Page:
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Is building your own computer network worth the expense?
Small businesses face unique challenges with their computer systems. They don’t have massive budgets to spend. However, they have the same requirements of their technology systems as major corporations because both customers and suppliers expect it to be there.
Over the course of my career I have been everything from help desk to senior architect and even chief technology officer. I have spent over a decade as a contract consultant and have gotten to see the good and the bad of how computer solutions are designed and delivered. By far the greatest challenge I faced however, was not as a senior director at Microsoft, but as a consultant for my parent’s small business.
Small businesses face a unique challenge when it comes to computing systems. They don’t have budgets to spend on developing something that may eventually work months or even years down the road. They can’t afford to hire full time staff or outsourcing providers to babysit broken systems. However, they have the same requirements of their technology systems as major corporations because both customers and suppliers expect it to be there.
What makes this problem worse is the way technology is managed. While helping my parents consider the options for getting the system they wanted, a simple question came up: “Is there a system that works, out of the box, that doesn’t require us to pay for constant maintenance.” It took me some time to recognize that in truth, the entire process for creating and maintaining computer systems was almost designed to create things that continually cost, in spite of best intentions. This is reflected in the constant up trend in what businesses are spending on IT versus other expenditures.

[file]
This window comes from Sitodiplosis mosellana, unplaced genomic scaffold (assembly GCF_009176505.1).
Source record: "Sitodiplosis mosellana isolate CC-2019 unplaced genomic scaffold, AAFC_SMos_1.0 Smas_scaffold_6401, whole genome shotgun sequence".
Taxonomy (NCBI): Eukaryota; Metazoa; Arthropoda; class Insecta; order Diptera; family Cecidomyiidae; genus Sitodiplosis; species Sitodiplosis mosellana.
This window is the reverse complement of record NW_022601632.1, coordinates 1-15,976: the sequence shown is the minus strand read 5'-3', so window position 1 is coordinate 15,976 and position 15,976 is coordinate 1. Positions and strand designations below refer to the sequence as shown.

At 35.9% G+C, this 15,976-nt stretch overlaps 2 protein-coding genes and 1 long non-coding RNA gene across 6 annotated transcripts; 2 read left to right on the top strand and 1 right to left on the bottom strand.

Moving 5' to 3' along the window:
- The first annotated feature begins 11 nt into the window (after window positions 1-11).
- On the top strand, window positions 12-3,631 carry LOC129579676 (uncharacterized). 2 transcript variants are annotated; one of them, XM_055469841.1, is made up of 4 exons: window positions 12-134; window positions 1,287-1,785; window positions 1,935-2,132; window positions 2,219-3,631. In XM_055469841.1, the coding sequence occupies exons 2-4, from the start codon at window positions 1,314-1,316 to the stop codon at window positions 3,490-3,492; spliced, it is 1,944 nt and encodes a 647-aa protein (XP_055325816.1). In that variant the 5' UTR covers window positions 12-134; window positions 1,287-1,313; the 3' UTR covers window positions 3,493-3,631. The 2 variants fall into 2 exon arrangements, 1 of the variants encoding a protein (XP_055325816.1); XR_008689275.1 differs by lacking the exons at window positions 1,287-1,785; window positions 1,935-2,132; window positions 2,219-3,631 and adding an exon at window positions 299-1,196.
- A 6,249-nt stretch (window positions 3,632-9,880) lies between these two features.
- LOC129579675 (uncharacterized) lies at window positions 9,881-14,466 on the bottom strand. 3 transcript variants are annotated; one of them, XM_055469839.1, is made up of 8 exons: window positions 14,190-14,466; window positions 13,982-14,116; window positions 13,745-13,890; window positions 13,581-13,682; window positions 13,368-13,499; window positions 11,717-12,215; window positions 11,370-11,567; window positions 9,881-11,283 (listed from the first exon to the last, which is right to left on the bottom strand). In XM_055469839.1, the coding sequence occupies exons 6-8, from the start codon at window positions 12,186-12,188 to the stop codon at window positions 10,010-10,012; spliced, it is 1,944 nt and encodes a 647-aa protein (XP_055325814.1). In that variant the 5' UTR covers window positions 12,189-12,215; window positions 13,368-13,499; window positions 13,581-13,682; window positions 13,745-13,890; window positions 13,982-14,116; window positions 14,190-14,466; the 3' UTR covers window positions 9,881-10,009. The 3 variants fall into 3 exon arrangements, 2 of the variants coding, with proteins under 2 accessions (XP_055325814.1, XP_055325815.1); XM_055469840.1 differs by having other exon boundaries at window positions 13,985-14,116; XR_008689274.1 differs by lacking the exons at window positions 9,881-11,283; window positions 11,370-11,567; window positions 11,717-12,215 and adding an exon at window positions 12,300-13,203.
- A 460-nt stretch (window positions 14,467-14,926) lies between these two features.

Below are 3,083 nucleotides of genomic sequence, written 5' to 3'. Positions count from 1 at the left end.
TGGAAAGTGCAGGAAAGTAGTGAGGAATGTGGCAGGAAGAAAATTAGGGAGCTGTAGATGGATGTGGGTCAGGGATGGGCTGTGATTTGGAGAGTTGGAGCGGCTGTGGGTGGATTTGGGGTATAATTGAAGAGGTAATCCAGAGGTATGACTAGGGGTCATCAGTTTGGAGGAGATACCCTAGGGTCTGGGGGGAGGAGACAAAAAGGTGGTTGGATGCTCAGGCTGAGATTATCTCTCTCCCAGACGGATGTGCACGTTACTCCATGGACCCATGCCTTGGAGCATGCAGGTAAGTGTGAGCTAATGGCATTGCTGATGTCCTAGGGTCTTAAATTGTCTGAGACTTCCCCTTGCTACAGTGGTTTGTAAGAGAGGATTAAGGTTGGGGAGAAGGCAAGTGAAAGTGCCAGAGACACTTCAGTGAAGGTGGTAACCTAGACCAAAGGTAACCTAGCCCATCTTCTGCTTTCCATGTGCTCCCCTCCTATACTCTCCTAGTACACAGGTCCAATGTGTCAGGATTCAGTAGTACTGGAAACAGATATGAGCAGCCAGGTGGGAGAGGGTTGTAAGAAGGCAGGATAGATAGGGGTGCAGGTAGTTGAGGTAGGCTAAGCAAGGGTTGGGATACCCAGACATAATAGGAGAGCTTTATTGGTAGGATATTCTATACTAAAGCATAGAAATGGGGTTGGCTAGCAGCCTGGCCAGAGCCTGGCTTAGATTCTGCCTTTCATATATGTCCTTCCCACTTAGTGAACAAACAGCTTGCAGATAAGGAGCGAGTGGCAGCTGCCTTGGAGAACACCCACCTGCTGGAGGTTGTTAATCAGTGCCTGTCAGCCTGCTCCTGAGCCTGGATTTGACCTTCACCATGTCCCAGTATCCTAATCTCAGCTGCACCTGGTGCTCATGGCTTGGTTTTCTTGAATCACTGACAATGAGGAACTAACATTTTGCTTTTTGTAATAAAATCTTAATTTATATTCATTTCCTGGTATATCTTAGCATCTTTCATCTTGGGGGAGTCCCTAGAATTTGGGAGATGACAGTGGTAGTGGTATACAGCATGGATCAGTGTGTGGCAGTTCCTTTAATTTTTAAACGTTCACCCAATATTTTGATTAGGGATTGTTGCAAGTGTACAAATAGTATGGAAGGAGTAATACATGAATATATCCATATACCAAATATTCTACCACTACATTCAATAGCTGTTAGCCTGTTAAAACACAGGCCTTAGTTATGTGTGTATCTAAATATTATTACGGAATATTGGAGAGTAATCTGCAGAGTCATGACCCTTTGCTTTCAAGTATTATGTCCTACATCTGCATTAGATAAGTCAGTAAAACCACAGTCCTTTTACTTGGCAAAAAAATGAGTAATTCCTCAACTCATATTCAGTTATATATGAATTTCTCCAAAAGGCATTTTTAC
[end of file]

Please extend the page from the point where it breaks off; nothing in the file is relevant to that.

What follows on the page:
Company owners who have their own systems are constantly faced with unrelenting waves of decisions and expenditures for any system they want to have. That computer you just bought will soon be outdated. The new software package, may be replaced before it pays for itself. And the basic services needed by a small group of users, requires an IT guy just to keep it running. This leaves company owners constantly deciding on the lesser of two evils, letting their company fall behind, or investing in something they may never see a good return on.
Recently a beacon of hope has entered this quagmire and is changing the way people think about their computer systems. Software as a Service and other online applications are embracing the fact that business owners don’t want to build it themselves. These providers charge a static monthly fee and guarantee that there solutions will work. This is great for the applications you use, but what about the computer you need to access them?
After spending a considerable amount of time looking for a solution my parents decided to build their own system to use with online services. Rather than limiting it to supporting a single company, we endeavored to create a system that can support any number of companies. What arose out of this effort is a system that provides all the hardware and core software a company demands. It includes unlimited hardware and software upgrades, unlimited support for any errors, and the flexibility to choose what software you want this month and change it next month. We guarantee our solution will work and if it fails it cost you nothing.
The question that remains is thus, are the cost savings from services with flat monthly billing worth it? Or do you feel that developing your own system provides a benefit or comfort level that makes the cost acceptable?
Learn more about the author, Timothy Mitchell.
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